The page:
Penguin Group USA has become the first major U.S. publisher to offer all of its titles for sale directly through its own Web sites, allowing consumers to buy books either from penguingroup.com or us.penguinclassics.com. Although many midsize and small publishers sell books via their sites—and some offer discounts—the larger houses have refrained from offering books directly to consumers. The possibility of antagonizing booksellers as well as a reluctance to fulfill small individual orders has kept the largest publishers out of the e-tailing business up until now.
Penguin CEO David Shanks said that, as the book business has become more complex, "it's become more difficult for bricks-and-mortar retailers to carry our entire backlist. There are fewer and fewer spaces for our titles in the retail marketplace." Shanks sees Penguin's e-tailing efforts as complementing sales by traditional retailers rather than cannibalizing sales. "We need to find a way to display and sell all the books we publish," Shanks said.
There are no plans to increase Penguin's promotional budget to drive more readers to its site. The goal, Shanks said, is to capture the sale from readers who have found their way there. "It's always bothered me that we spend a lot of money on the site and get people excited about a book, but we couldn't ask for the order. Now we can," he explained. Shanks said Penguin has "no grand expectations" about generating significant sales through the site in the first year. "We know how many people come to the site; now we want to learn how many will buy." Shanks said the e-tailing effort is a test of Penguin's ability to sell books, and he sees it as similar in nature to retailers starting publishing operations. Since it began selling titles on the site about two weeks ago, sales have been minimal, Shanks noted.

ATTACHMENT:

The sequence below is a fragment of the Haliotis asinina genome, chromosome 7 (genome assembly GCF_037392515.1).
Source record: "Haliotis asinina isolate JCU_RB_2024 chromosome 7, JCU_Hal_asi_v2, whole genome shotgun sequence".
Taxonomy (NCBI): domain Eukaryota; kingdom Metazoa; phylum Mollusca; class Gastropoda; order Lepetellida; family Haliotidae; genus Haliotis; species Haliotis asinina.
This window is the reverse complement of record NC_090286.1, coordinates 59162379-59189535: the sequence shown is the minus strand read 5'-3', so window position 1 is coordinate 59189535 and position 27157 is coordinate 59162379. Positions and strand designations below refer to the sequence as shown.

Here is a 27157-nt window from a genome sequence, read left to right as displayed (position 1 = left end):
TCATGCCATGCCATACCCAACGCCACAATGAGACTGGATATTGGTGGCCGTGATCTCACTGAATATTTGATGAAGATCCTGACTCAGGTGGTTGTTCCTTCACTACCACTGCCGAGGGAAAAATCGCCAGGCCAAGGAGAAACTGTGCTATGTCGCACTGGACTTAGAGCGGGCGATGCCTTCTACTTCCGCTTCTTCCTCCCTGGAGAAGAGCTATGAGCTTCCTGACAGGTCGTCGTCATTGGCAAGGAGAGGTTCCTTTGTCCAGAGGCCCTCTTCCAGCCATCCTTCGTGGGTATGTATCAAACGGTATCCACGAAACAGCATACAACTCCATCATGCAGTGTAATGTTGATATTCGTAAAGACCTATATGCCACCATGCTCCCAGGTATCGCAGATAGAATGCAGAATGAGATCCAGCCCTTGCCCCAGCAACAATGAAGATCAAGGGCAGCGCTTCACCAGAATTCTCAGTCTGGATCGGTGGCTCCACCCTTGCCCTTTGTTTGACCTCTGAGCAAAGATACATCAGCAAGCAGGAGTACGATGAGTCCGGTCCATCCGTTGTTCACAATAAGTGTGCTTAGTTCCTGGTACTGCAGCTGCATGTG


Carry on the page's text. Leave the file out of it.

Penguin is charging full price for its titles, plus shipping and handling costs, although, Shanks said, the company may offer discounts in the future. Authors will receive the same royalty rate from sales via the Penguin site as they do from sales through online e-tailers. The Penguin sites offer a full range of options found at other e-tailers, including a search engine that allows searching by title, author, ISBN or keyword. Results can also be sorted by publication date, alphabetically by author or title, or by volume order. In addition, customers may read excerpts of certain titles.
The site also provides the names of other e-tailers selling Penguin titles and a link to locate physical bookstores.
While Penguin's actions may lead other major publishers to add online selling, none contacted by PW said it was preparing to do so. Representatives from both HarperCollins and Simon & Schuster said that while they "wouldn't rule it out," neither had plans to adopt such a program soon. Lisa Herling, spokesperson for HarperCollins, said that at present, the company's strategy is to use its site as a marketing tool, directing customers to booksellers. According to spokesperson Adam Rothberg, S&S recently relaunched its simonsays site, making it more personal for users, but did not add a selling component. Random House spokesperson Stuart Applebaum said, "We have no imminent plans to change our selling practices." A Barnes & Noble spokesperson said the company had no comment on Penguin's initiative.